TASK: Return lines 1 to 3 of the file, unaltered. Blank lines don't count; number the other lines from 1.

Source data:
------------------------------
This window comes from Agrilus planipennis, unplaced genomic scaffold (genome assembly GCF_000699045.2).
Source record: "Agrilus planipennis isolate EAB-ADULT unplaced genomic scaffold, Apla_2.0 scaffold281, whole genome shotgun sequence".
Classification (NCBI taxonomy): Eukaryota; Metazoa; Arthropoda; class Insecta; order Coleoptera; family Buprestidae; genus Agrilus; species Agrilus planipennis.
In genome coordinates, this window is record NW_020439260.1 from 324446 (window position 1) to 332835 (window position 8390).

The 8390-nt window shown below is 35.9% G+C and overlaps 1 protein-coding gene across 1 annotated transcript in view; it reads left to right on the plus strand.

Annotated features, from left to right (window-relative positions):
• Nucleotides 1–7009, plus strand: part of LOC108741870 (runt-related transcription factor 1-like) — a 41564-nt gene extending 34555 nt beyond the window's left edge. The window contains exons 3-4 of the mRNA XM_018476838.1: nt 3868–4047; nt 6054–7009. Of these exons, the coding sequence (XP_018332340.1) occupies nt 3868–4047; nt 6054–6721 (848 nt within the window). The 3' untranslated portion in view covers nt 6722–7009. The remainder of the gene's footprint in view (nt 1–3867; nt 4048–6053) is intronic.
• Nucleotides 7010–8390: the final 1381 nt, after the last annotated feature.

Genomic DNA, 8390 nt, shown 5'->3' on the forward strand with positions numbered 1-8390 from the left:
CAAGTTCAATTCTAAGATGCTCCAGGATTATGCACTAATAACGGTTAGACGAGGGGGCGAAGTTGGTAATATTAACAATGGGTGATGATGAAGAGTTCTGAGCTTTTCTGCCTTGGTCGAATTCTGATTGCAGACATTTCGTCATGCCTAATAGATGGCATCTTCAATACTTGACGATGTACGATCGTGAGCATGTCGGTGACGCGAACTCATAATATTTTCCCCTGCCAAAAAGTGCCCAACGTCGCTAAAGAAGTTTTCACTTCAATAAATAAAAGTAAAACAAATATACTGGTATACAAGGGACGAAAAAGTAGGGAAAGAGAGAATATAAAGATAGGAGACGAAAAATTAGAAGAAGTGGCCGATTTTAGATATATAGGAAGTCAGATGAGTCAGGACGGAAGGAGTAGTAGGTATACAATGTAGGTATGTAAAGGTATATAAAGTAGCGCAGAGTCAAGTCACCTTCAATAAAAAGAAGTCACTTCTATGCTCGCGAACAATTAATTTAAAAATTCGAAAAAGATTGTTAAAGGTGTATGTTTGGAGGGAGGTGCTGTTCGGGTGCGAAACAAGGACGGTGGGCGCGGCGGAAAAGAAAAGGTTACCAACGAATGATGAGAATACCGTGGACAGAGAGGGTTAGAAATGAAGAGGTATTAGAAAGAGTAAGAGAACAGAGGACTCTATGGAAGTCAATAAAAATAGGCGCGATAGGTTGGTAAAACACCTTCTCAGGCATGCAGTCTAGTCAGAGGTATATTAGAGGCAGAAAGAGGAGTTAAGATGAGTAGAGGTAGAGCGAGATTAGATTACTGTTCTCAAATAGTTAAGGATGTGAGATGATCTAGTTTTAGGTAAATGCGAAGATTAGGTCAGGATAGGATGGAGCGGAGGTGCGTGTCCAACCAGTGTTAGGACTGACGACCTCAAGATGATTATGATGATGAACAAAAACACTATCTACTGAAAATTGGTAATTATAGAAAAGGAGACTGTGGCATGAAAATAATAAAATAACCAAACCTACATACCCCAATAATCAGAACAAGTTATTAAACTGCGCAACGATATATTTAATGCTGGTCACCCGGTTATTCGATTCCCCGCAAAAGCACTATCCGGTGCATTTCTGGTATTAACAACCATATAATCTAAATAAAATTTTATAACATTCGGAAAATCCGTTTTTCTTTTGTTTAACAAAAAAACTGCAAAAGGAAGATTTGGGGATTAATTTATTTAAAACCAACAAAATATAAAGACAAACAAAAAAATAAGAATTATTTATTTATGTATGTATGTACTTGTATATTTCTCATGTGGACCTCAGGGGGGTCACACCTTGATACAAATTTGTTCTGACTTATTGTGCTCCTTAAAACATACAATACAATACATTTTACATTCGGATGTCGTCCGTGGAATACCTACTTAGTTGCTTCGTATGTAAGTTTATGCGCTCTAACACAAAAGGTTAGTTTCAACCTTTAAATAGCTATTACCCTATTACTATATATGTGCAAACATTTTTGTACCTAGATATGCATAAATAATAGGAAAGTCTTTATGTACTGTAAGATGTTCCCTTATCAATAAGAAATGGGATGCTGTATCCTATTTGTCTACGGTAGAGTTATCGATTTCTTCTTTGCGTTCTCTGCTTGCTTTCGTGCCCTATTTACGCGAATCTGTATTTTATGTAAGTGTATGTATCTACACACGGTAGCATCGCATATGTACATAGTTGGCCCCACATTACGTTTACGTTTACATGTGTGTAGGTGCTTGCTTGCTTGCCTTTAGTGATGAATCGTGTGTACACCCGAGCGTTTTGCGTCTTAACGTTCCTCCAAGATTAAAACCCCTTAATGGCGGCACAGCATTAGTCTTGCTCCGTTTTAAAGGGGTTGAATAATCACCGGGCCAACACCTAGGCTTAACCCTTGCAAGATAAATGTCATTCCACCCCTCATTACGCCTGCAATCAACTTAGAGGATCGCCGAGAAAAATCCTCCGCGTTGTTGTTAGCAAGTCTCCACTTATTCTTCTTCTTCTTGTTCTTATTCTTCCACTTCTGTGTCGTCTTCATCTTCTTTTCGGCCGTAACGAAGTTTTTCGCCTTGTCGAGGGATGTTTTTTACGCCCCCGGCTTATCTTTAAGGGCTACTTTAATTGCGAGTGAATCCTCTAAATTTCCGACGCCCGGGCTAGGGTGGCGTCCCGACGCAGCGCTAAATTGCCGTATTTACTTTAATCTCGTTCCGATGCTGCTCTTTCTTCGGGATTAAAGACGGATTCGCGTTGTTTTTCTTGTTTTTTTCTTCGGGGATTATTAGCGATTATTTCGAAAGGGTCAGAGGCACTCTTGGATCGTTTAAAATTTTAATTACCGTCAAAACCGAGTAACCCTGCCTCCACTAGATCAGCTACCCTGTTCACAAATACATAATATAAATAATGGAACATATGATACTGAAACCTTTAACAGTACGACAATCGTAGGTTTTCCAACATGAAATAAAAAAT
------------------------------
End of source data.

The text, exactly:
This window comes from Agrilus planipennis, unplaced genomic scaffold (genome assembly GCF_000699045.2).
Source record: "Agrilus planipennis isolate EAB-ADULT unplaced genomic scaffold, Apla_2.0 scaffold281, whole genome shotgun sequence".
Classification (NCBI taxonomy): Eukaryota; Metazoa; Arthropoda; class Insecta; order Coleoptera; family Buprestidae; genus Agrilus; species Agrilus planipennis.